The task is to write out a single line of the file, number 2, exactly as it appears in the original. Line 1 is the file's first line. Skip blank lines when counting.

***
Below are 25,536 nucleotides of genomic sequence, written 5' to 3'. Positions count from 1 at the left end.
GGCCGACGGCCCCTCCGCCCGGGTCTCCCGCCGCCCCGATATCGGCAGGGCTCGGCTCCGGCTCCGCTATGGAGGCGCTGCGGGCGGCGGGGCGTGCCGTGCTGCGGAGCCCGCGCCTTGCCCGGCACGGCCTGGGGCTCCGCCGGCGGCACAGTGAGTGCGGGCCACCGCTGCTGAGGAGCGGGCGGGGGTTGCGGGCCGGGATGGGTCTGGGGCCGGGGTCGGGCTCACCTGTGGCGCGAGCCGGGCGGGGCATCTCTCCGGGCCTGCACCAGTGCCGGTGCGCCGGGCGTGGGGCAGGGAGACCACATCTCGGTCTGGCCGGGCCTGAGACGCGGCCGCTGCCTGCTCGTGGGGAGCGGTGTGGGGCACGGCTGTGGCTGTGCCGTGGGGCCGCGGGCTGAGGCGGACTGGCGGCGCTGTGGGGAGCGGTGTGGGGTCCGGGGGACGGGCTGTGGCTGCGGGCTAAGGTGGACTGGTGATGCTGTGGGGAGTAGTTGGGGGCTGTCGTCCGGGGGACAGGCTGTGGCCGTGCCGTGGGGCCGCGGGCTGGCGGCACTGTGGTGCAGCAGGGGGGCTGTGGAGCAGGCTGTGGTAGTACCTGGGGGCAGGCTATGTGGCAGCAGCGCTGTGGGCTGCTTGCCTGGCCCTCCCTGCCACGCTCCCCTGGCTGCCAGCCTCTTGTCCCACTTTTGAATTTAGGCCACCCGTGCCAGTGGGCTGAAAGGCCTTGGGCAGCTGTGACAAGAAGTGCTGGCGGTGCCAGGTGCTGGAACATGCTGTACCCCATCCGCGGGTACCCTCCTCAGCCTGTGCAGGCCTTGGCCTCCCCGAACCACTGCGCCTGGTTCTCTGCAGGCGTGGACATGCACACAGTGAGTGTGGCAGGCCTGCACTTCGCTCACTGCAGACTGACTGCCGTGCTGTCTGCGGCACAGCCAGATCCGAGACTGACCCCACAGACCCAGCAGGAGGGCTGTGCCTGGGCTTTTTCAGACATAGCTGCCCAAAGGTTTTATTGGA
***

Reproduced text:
GGCCGACGGCCCCTCCGCCCGGGTCTCCCGCCGCCCCGATATCGGCAGGGCTCGGCTCCGGCTCCGCTATGGAGGCGCTGCGGGCGGCGGGGCGTGCCGTGCTGCGGAGCCCGCGCCTTGCCCGGCACGGCCTGGGGCTCCGCCGGCGGCACAGTGAGTGCGGGCCACCGCTGCTGAGGAGCGGGCGGGGGTTGCGGGCCGGGATGGGTCTGGGGCCGGGGTCGGGCTCACCTGTGGCGCGAGCCGGGCGGGGCATCTCTCCGGGCCTGCACCAGTGCCGGTGCGCCGGGCGTGGGGCAGGGAGACCACATCTCGGTCTGGCCGGGCCTGAGACGCGGCCGCTGCCTGCTCGTGGGGAGCGGTGTGGGGCACGGCTGTGGCTGTGCCGTGGGGCCGCGGGCTGAGGCGGACTGGCGGCGCTGTGGGGAGCGGTGTGGGGTCCGGGGGACGGGCTGTGGCTGCGGGCTAAGGTGGACTGGTGATGCTGTGGGGAGTAGTTGGGGGCTGTCGTCCGGGGGACAGGCTGTGGCCGTGCCGTGGGGCCGCGGGCTGGCGGCACTGTGGTGCAGCAGGGGGGCTGTGGAGCAGGCTGTGGTAGTACCTGGGGGCAGGCTATGTGGCAGCAGCGCTGTGGGCTGCTTGCCTGGCCCTCCCTGCCACGCTCCCCTGGCTGCCAGCCTCTTGTCCCACTTTTGAATTTAGGCCACCCGTGCCAGTGGGCTGAAAGGCCTTGGGCAGCTGTGACAAGAAGTGCTGGCGGTGCCAGGTGCTGGAACATGCTGTACCCCATCCGCGGGTACCCTCCTCAGCCTGTGCAGGCCTTGGCCTCCCCGAACCACTGCGCCTGGTTCTCTGCAGGCGTGGACATGCACACAGTGAGTGTGGCAGGCCTGCACTTCGCTCACTGCAGACTGACTGCCGTGCTGTCTGCGGCACAGCCAGATCCGAGACTGACCCCACAGACCCAGCAGGAGGGCTGTGCCTGGGCTTTTTCAGACATAGCTGCCCAAAGGTTTTATTGGA